Tic symptom profiles in subjects with Tourette Syndrome from two genetically isolated populations.
ABSTRACT Tourette Syndrome (TS) has a complex etiology and wide variability in phenotypic expression. Identifying underlying symptom patterns may be useful for etiological and outcome studies of TS.
Lifetime tic and related symptom data were collected between 1996 and 2001 in 121 TS subjects from the Central Valley of Costa Rica and 133 TS subjects from the Ashkenazi Jewish (AS) population in the US. Subjects were grouped by tic symptoms using an agglomerative hierarchical cluster analysis. Cluster membership was tested for association with available ancillary information (age of onset, tic severity, comorbid disorders, medication treatment and family history).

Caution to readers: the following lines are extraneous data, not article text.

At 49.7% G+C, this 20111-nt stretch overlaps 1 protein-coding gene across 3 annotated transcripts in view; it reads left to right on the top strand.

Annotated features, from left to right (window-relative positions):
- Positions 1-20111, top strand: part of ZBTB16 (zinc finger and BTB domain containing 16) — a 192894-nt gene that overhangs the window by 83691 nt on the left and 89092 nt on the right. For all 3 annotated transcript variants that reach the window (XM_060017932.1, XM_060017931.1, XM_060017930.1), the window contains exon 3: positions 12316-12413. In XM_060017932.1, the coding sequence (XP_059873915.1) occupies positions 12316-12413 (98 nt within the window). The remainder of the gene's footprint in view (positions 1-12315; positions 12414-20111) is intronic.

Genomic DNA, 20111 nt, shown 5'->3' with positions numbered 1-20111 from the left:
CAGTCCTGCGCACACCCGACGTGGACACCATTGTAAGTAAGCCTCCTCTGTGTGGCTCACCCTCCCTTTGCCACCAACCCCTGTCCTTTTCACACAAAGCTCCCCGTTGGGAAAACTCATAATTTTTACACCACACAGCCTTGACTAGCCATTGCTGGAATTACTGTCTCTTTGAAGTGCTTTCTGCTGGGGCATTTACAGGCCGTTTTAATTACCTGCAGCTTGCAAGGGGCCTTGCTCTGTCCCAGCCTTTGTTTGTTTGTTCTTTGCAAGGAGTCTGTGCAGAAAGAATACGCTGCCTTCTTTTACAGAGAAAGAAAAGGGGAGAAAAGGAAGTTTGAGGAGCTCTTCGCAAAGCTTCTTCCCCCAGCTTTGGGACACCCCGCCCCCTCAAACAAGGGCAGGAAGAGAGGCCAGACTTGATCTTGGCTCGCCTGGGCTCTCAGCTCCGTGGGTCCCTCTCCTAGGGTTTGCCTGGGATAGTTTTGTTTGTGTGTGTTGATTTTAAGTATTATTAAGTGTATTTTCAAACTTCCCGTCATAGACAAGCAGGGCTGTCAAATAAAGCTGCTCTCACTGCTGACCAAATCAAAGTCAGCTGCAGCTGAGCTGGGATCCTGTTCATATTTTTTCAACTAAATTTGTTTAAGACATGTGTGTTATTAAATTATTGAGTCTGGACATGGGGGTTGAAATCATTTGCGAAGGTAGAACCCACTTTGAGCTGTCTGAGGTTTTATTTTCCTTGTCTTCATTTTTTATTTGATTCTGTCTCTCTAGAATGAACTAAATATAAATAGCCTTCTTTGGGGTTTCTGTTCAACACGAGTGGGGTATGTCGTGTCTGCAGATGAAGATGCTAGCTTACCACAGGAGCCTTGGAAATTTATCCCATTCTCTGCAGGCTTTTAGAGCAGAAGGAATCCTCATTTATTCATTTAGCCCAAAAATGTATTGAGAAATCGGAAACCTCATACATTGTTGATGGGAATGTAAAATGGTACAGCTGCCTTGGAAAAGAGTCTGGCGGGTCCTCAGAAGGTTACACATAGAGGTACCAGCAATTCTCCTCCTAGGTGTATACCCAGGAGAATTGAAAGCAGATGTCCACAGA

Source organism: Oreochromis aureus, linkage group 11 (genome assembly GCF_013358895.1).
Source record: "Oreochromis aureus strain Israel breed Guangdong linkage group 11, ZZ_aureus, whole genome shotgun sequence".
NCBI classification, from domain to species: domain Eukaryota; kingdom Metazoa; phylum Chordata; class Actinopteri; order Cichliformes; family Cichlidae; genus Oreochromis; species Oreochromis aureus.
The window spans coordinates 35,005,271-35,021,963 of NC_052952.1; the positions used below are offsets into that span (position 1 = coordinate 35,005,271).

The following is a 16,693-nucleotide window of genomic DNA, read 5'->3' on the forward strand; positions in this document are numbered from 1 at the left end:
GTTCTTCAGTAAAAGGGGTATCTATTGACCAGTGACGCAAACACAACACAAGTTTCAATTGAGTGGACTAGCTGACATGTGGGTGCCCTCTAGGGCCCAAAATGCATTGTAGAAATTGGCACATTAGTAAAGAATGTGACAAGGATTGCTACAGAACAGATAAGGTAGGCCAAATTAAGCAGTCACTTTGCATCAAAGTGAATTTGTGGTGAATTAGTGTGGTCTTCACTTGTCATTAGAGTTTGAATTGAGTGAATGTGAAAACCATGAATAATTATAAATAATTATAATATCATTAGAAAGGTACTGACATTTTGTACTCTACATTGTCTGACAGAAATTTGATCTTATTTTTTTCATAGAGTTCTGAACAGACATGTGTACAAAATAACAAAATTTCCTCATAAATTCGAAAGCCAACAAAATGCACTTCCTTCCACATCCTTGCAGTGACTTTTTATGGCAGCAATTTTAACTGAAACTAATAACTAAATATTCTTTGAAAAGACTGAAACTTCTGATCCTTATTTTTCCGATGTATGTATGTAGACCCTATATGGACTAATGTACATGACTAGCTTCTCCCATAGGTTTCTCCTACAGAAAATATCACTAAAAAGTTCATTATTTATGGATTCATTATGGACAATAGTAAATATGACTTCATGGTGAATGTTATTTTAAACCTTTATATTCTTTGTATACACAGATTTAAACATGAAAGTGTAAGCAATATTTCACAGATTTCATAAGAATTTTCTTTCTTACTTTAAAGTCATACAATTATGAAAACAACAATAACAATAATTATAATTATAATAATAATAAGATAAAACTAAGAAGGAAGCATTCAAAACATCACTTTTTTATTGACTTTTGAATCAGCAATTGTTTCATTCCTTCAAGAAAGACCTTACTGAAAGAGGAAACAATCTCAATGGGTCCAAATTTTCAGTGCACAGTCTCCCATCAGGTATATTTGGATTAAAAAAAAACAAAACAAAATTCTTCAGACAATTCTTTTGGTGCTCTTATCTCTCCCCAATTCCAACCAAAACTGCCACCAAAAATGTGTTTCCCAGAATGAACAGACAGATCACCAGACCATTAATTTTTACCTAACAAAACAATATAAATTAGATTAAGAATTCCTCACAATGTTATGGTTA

Cluster analysis identified two distinct groups in each sample, those with predominantly simple tics (cluster 1), and those with multiple complex tics (cluster 2). Membership in cluster 2 was correlated with increased tic severity, global impairment, medication treatment, and presence of comorbid obsessive-compulsive symptoms in both samples, and with family history of tics, lower verbal IQ, earlier age of onset, and comorbid obsessive-compulsive disorder and attention-deficit/hyperactivity disorder in the AS sample.
This study provides evidence for consistent and reproducible symptom profiles in two independent TS study samples. These findings have implications for etiological studies of TS.
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